Country Profile: Water Bodies and Resources

Cameroon has a dense network of rivers, most of which arise on the central Adamawa plateau and flow north or south. These provide it with abundant water resources in relation to current demand. The six main basins are Sanaga, Sanaga West, Sanaga South, Benoue, Congo and Lake Chad. The Sanaga basin, located in the centre of the country, is the largest, covering about 29% of the territory. It and the Sanaga West and South basins constitute the Atlantic basin. Cameroon’s total annual renewable water resources amount to some 283.5 billion m3 or about 17,000 m3 per capita, using 2006 population estimates (Aquastat, 2007). The groundwater resources have not yet been comprehensively evaluated, so their potential is not known precisely, but is estimated at 100 billion to 120 billion m3. Due to the lack of comprehensive monitoring of water resources, consumption patterns are not known exactly. However it is estimated that about 1 billion m3 of the total renewable water resources is withdrawn annually. Of this, roughly 74% is used in agriculture, 18% for municipal consumption and 8% in industry (Aquastat, 2007).

Agriculture is the backbone of Cameroon’s economy, accounting for about 41% of GDP (World Bank, 2007) and 55% of the workforce (WRI, 2007). At about 69,750 km2, arable land amounts to 15% of the overall surface area. About 29% of the arable land is cultivated, mostly in the west and south-west. The share of the population working in agriculture has been decreasing since the 1970s, but as productivity has increased over the same period, food security has not been directly affected. Irrigation has contributed substantially to productivity, making cultivation possible during the dry season. In 2000, irrigated area of about 224.5 km2 (excluding 28 km2 of spate irrigation, where floods are diverted from ephemeral rivers to cultivate crops) corresponded to around 8% of the potentially irrigable area. Large irrigation projects (more than 2 km2) accounted for roughly 65% of the irrigated area (Aquastat, 2005). Some large state-owned systems were abandoned due to low performance, while others that were privatized succeeded in improving efficiency of banana production for export. Consequently, the government has been privatizing larger irrigation systems and supporting projects of less than 5 ha (0.05 km2), aiming to increase irrigation efficiency and sustainability.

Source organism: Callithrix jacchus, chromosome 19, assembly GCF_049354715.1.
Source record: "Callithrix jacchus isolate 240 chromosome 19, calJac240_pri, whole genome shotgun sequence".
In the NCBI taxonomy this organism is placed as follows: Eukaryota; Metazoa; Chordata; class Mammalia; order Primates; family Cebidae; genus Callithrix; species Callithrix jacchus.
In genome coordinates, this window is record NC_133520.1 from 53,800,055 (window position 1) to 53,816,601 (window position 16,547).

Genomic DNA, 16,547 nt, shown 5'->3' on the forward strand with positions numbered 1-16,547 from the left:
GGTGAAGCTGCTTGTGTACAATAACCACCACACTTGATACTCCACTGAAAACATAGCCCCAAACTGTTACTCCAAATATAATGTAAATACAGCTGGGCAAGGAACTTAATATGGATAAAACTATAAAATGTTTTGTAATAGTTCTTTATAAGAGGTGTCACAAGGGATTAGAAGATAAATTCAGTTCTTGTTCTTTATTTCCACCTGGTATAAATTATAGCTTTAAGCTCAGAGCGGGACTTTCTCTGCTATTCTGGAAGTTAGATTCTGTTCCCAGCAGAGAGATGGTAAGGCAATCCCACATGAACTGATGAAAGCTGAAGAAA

Although Cameroon has sufficient water resources, choices in water use have started to affect water availability and ecosystems. For example, plantation of eucalyptus in the western highlands to provide firewood and construction material induced a very high evapotranspiration rate, which has altered the ecosystem and greatly diminished groundwater recharge and the flow rate in the area.